The MLB is shutting down over a labor dispute — and it’s not just a pro-sports trend.
Three strikes… and you’re (locked) out. Major League Baseball owners locked out players yesterday after failing to reach a deal with the players’ union — its first shutdown in 27 years. When workers strike, they refuse to work; when employers lock out, they refuse to letemployees work. Now all 30 teams are shut down, and no trades are allowed until a deal is reached.
- Players want a higher salary minimum (it’s currently $571K) and more trade flexibility. Average MLB salaries fell last year, while MLB franchise values jumped.
- Owners say players’ demands are too high. MLB teams spent $2B on free agents this year, including a record deal for one pitcher that pays $43M per season.
- It’s the offseason, so games haven’t been cancelled — yet. But the dispute’s expected to last weeks and could cut into the season.
Not the first labor curveball… MLB has had nine labor stoppages, including four lockouts. They haven’t usually interfered with regular-season games, but the 1994 strike resulted in the cancelation of 900 games — including the World Series. And MLB attendance didn’t rebound for more than a decade.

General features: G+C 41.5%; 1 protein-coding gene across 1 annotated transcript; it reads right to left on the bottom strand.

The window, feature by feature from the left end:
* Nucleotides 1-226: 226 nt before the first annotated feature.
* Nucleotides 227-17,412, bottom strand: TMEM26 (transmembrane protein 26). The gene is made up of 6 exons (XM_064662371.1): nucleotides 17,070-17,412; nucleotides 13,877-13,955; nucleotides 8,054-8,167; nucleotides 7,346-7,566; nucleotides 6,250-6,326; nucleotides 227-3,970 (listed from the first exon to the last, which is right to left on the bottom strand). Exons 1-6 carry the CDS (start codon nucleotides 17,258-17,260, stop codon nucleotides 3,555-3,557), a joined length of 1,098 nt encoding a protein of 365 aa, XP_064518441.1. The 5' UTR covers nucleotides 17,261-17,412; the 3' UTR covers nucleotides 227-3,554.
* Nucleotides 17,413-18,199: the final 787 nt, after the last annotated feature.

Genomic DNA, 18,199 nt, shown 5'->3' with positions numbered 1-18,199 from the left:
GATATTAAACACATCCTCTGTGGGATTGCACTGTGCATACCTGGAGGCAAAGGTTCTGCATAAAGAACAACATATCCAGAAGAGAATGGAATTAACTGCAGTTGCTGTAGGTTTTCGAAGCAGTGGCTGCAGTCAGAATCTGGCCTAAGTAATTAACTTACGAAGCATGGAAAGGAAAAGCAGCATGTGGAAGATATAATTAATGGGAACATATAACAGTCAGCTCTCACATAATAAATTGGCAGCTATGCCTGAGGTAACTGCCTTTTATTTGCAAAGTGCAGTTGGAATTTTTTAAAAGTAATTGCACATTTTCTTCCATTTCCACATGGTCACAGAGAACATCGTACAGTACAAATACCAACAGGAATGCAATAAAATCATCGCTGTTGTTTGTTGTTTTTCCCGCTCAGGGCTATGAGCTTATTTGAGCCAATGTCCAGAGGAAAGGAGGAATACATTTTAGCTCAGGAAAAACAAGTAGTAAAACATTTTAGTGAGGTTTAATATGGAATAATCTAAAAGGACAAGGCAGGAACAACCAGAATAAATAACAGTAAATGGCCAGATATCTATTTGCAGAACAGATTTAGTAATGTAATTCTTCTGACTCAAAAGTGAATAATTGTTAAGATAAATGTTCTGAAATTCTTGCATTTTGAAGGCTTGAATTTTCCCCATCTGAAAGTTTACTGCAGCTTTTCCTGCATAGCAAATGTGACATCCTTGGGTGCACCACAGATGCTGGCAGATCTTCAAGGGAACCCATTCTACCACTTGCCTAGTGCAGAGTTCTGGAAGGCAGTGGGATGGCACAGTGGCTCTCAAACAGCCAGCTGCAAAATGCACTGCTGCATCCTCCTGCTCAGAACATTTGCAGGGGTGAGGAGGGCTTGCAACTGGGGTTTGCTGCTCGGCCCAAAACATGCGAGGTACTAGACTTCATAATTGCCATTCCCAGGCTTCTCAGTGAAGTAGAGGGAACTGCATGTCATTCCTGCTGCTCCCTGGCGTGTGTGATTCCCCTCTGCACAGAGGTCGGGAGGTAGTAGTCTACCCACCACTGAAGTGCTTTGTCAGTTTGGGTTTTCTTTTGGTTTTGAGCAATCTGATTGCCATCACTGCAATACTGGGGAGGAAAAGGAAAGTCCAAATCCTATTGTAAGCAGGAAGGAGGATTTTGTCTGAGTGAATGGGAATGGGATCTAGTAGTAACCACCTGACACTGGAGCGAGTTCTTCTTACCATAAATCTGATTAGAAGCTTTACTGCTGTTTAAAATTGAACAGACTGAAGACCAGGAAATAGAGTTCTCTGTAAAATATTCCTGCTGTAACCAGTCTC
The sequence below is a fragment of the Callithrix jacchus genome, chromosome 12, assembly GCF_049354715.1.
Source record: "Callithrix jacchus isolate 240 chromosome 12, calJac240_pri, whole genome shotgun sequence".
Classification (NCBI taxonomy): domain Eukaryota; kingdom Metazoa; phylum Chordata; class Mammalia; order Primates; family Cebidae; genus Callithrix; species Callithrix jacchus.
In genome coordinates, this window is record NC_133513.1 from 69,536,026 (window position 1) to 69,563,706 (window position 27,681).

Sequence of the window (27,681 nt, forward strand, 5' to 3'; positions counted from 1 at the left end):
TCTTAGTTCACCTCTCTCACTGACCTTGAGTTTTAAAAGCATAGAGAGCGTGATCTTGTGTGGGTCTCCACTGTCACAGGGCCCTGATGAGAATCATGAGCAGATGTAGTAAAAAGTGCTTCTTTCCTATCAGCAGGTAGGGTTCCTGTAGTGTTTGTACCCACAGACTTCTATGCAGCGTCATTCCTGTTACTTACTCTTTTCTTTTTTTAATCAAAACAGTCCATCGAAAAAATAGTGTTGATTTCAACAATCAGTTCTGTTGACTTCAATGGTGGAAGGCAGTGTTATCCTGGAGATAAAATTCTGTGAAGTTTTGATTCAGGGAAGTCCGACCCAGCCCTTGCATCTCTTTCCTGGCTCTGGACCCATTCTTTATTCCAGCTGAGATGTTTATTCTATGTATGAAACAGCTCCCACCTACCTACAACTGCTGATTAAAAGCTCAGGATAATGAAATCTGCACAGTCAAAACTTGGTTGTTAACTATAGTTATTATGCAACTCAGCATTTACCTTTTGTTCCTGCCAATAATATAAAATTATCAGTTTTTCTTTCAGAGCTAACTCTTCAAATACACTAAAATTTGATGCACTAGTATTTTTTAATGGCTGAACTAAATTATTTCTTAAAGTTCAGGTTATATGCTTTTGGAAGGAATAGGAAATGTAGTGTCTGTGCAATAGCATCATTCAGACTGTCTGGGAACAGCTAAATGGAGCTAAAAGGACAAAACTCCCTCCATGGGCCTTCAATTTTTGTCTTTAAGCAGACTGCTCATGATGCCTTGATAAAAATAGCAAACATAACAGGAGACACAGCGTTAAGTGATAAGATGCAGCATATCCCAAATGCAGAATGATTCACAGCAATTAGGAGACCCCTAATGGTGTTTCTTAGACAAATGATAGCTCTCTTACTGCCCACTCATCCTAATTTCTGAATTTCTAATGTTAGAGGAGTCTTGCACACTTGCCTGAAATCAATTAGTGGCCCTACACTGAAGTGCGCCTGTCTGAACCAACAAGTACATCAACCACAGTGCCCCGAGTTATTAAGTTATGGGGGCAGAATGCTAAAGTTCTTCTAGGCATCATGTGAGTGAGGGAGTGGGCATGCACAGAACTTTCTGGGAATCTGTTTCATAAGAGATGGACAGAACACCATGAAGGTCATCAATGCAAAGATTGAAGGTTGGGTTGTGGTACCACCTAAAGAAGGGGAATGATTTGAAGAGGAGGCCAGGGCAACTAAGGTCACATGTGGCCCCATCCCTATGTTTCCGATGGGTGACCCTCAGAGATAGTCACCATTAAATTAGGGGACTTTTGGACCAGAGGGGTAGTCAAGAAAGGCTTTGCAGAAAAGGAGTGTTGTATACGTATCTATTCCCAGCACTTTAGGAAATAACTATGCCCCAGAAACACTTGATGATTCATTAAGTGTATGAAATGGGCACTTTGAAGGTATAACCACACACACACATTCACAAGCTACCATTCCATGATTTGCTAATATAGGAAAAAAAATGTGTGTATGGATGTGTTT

- Higher stakes: Today, the average MLB team is worth $1.9B — 10X more than during the 1994 strike — so an in-season lockdown would be way costlier.
Labor is gaining power… and not just in sports. Pro athletes have leverage to negotiate with owners thanks to powerful players’ unions. And because of labor shortages and mass quittings, workers across the economy have gained bargaining power this year, too. That’s led to rising wages and better benefits — and the highest level of support for unions since 1965. Work stoppages are becoming common in other industries, from Kelloggs and John Deere factories to BuzzFeed’s newsroom (just yesterday).